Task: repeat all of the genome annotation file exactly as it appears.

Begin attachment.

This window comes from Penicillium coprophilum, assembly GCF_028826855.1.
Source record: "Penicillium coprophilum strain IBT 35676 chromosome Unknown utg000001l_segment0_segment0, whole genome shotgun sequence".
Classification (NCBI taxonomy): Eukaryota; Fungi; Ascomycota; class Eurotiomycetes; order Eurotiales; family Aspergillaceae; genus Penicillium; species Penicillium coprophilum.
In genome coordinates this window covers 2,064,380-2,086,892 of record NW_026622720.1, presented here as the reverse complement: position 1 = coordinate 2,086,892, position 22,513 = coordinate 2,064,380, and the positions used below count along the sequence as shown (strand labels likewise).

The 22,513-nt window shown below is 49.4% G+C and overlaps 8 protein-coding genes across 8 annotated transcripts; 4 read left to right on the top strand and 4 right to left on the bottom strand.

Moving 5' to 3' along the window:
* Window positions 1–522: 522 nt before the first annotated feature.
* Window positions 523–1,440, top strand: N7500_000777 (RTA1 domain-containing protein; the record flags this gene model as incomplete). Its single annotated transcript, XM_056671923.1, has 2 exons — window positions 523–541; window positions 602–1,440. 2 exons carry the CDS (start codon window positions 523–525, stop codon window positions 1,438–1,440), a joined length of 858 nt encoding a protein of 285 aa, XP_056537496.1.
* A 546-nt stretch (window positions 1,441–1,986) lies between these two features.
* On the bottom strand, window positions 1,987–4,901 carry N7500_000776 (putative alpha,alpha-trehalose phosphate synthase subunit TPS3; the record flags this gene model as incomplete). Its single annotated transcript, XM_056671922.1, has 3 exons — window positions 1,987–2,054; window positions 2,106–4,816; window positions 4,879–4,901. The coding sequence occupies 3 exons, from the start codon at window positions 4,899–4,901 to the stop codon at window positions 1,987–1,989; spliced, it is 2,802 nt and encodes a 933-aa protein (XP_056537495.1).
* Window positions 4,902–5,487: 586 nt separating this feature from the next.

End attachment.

This window comes from Penicillium coprophilum, assembly GCF_028826855.1.
Source record: "Penicillium coprophilum strain IBT 35676 chromosome Unknown utg000001l_segment0_segment0, whole genome shotgun sequence".
Classification (NCBI taxonomy): Eukaryota; Fungi; Ascomycota; class Eurotiomycetes; order Eurotiales; family Aspergillaceae; genus Penicillium; species Penicillium coprophilum.
In genome coordinates this window covers 2,064,380-2,086,892 of record NW_026622720.1, presented here as the reverse complement: position 1 = coordinate 2,086,892, position 22,513 = coordinate 2,064,380, and the positions used below count along the sequence as shown (strand labels likewise).

The 22,513-nt window shown below is 49.4% G+C and overlaps 8 protein-coding genes across 8 annotated transcripts; 4 read left to right on the top strand and 4 right to left on the bottom strand.

Moving 5' to 3' along the window:
* Window positions 1–522: 522 nt before the first annotated feature.
* Window positions 523–1,440, top strand: N7500_000777 (RTA1 domain-containing protein; the record flags this gene model as incomplete). Its single annotated transcript, XM_056671923.1, has 2 exons — window positions 523–541; window positions 602–1,440. 2 exons carry the CDS (start codon window positions 523–525, stop codon window positions 1,438–1,440), a joined length of 858 nt encoding a protein of 285 aa, XP_056537496.1.
* A 546-nt stretch (window positions 1,441–1,986) lies between these two features.
* On the bottom strand, window positions 1,987–4,901 carry N7500_000776 (putative alpha,alpha-trehalose phosphate synthase subunit TPS3; the record flags this gene model as incomplete). Its single annotated transcript, XM_056671922.1, has 3 exons — window positions 1,987–2,054; window positions 2,106–4,816; window positions 4,879–4,901. The coding sequence occupies 3 exons, from the start codon at window positions 4,899–4,901 to the stop codon at window positions 1,987–1,989; spliced, it is 2,802 nt and encodes a 933-aa protein (XP_056537495.1).
* Window positions 4,902–5,487: 586 nt separating this feature from the next.